They started out with the first sugar plantations, but by 1645, the community had grown 1500 strong, with a Torah and tzedakah fund, and worked in various trades. With expanding Dutch influence in Brazil, Jews found more tolerance and greater commercial success. The Jewish Virtual Library points to the first synagogue, Kahal Zur, built in 1636 in the Dutch capital of Recife. The Dutch were driven out of Brazil in 1654.

Until 1773, when a royal decree abolished anti-Jewish persecution, Portuguese Brazil was a more tenuous place for Jews. Isaac de Castro was arrested in 1647, sent back for trial in Portugal and burned at the stake for teaching Jewish rites and customs. Increased persecution led many Jews to immigrate to Curacao, New York and back to Europe. Those who stayed often lived as conversos. The Jewish Traveler’s Guide: Hadassah Magazine’s Guide to the World’s Jewish Communities and Sights by Alan M. Tigay says this:

Some conversos moved to Sao Paulo, in southern Brazil, to get far away from the Inquisition’s headquarters in the north. Scholars claim that they have assimilated quickly and thoroughly, thus erasing Jewishness from the Brazilian scene until the nineteenth century. But evidence of jungle tribes who light Friday-night candles and don’t eat pork and the appearance at one Sao Paolo synagogue of at least one Catholic a month searching for Jewish roots seems to belie this.

Brazil gained independence in 1822, and Jews settled in cities around the Amazons (Moroccan Jews) and Rio Di Janerio (Ashkenazi and some Sephardi Jews.) Some Jews tried to establish autonomous agricultural settlements, but they didn’t pan out. New Jewish immigrants, some 50,000 fleeing the impending Holocaust, settled in more cities, and some antisemitism followed. But after the war, Jews started to see more acceptance again, and started to win seats of public office.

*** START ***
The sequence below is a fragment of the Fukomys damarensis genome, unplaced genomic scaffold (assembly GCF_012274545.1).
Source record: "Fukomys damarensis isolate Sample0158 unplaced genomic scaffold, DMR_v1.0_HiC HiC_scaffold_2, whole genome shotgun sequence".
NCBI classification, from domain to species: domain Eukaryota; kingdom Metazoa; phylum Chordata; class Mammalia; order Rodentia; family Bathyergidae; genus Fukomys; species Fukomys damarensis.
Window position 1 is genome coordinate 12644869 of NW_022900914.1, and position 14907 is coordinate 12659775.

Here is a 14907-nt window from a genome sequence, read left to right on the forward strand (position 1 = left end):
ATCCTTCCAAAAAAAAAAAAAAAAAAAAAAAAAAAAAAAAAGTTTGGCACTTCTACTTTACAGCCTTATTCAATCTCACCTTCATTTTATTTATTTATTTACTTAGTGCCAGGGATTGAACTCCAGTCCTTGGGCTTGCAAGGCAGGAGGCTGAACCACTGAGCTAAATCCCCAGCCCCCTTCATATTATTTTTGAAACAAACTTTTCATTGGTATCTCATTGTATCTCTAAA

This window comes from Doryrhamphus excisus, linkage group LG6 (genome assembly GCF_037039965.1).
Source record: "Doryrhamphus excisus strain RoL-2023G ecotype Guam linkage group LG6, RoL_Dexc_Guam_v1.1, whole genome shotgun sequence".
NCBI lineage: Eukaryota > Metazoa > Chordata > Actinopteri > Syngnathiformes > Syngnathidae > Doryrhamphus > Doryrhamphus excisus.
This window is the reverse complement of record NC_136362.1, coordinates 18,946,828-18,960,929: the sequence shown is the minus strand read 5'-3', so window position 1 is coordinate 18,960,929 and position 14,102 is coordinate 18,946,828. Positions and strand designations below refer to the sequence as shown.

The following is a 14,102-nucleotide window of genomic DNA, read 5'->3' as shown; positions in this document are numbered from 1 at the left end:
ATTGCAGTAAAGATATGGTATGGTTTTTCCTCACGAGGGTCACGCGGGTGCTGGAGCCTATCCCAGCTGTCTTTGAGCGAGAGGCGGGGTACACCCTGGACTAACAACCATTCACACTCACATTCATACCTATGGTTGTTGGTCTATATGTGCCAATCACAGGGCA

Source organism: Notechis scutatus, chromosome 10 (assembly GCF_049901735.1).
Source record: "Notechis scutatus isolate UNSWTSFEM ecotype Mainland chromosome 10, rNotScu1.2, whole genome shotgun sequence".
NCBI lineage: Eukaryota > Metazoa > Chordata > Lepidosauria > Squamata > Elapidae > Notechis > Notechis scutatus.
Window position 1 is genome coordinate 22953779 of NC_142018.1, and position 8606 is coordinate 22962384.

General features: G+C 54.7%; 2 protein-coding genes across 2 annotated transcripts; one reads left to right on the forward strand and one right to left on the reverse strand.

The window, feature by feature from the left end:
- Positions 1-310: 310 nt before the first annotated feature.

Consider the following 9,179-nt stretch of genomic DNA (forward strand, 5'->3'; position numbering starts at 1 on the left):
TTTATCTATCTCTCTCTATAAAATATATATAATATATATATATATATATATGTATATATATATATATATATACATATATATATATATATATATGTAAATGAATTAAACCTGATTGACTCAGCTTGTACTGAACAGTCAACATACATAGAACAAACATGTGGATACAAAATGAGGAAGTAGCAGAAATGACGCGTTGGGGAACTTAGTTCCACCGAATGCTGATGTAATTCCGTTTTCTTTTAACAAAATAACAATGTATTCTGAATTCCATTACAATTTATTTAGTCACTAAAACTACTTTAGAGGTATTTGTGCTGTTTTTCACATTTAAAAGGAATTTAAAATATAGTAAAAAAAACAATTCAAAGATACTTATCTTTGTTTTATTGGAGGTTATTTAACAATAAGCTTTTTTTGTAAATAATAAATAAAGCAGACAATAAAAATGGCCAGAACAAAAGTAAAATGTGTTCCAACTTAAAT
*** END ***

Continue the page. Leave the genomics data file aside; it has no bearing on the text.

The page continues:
Postwar Jews immigrated as well, some 3,500 from North Africa. By the 1960s, there were 140,000 Jews living in Brazil, and 33 Jewish day schools attended by 10,000 pupils. Today, the total number is around 120,000 Jews, but cultural and religious expression continue to thrive, from liberal to Orthodox and Ashkenazi to Moroccan. The Confederacao Israelita do Brasil (CONIB), founded in 1951, is an umbrella group for the Brazilian Jewish community’s political, and often Zionist, aims. In 2016, a record amount of Brazilian Jews made Aliyah to Israel, though Brazil isn’t known to be a hotbed of antisemitism. If anything, intermarriage appears to be the bigger threat to the community.

In 2001, Kahal Zur was reopened 347 years after the Portuguese shuttered it. An excavation, led by archeologist Marcos Albuquerque, was able to preserve some original foundation to use in the rebuild. Kahal Zur now serves as a museum for visitors to Recife.

The Smithsonian Folklife Festival swims in uncertain waters until next year, but we have a long history to look back on for now. Check out my past coverage of Jewish life in unique places under the “Annual Events” tab.

Ilan Stavans Delves into Yiddish Language in America

Ilan Stavans (right) in conversation with Corey Flintoff / photo taken by Rachel Mauro

Writer Ilan Stavans started his talk at Politics & Prose at the Wharf by referencing his 1975 book, Spanglish.

When he first encountered the mixings of Spanish and English in the United States, he was appalled. But later, he came to understand what he termed as “Spanglish” through the lens of Yiddish–a language that refuses to die and is re-crafted and carried forward into new locales by hearty immigrants.